Ealy Mays
“Cleaning Up Picasso’s Studio”
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Lot Details

Acrylic on canvas
59 x 63 in. (150 x 160 cm.)
Year: 2015
Extra Info:

Signed on the recto

Location: New York

Seller: Ealy Mays and ABXY, New York

In this painting, Mays employs the figure of the bull to represent Picasso and the figure of the woman to represent black culture. Picasso derived many of his Cubist principles through the study of traditional West African masks discovered in Southern Spain. His work “Les Desmoiselles D’Avignon” (MoMA permanent collection), alludes to this history. In that painting, Picasso pictures a group of prostitutes in the window of a brothel in Barcelona’s Red Light District. Inspired by African masking traditions, their geometric faces mark a major turning point in Picasso’s development as an artist and yet, the only artistic ancestor he thanks directly in that painting is Cezanne. (The small still life in the foreground of Desmoiselles references the work of Paul Cezanne, who Picasso referred to as “the father of us all [modern artists].”) With “Cleaning Up Picasso’s Studio,” Mays challenges that history through the Black woman’s figure, as she says, “en garde,” to the bull, symbolizing Picasso. The smaller figures that appear throughout the work also refer to the West African cultures from which Picasso’s Cubist ideas originally derived.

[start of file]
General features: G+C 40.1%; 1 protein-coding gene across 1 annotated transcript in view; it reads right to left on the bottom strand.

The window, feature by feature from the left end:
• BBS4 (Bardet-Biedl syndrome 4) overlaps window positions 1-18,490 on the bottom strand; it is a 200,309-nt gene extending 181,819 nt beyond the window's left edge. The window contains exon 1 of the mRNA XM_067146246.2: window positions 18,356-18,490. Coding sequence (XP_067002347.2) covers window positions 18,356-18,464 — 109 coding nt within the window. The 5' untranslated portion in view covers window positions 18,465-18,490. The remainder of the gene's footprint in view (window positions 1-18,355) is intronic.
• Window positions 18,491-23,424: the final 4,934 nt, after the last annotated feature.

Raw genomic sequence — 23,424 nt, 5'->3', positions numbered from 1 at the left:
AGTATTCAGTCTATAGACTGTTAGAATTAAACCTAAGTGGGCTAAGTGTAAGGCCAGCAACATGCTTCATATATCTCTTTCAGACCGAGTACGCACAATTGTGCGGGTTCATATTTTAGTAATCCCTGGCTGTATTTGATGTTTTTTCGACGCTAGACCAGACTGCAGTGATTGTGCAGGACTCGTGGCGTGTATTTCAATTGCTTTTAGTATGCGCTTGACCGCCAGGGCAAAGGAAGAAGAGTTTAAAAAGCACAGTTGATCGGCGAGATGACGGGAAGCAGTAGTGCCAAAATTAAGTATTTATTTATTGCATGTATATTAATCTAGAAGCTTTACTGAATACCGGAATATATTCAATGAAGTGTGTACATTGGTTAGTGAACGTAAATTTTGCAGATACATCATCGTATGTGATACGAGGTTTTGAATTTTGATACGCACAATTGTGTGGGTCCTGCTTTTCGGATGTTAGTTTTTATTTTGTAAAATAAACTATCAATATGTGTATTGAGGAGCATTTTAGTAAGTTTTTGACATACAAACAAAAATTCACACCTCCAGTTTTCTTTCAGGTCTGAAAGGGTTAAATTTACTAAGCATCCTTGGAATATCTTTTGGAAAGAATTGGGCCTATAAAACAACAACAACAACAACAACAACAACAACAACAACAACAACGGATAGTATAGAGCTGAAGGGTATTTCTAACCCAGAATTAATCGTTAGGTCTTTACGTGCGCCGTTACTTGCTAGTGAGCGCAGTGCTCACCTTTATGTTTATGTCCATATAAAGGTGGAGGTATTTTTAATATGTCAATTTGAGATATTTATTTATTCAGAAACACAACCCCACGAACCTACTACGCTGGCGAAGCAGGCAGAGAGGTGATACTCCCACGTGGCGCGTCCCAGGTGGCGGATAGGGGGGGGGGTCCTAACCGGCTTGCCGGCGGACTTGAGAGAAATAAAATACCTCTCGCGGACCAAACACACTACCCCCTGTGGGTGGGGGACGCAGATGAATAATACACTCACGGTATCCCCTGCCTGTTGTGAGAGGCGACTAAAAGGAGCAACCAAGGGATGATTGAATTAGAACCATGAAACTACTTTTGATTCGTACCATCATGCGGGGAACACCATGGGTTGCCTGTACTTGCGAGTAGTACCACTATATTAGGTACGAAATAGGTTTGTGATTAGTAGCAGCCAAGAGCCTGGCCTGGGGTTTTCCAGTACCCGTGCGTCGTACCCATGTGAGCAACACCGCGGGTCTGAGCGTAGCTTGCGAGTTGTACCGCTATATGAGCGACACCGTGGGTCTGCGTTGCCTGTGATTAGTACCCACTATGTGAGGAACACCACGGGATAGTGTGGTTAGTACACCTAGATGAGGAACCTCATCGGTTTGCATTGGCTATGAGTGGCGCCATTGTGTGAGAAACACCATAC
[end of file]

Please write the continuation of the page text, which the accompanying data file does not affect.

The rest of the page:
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Ealy Mays portrait

Ealy Mays

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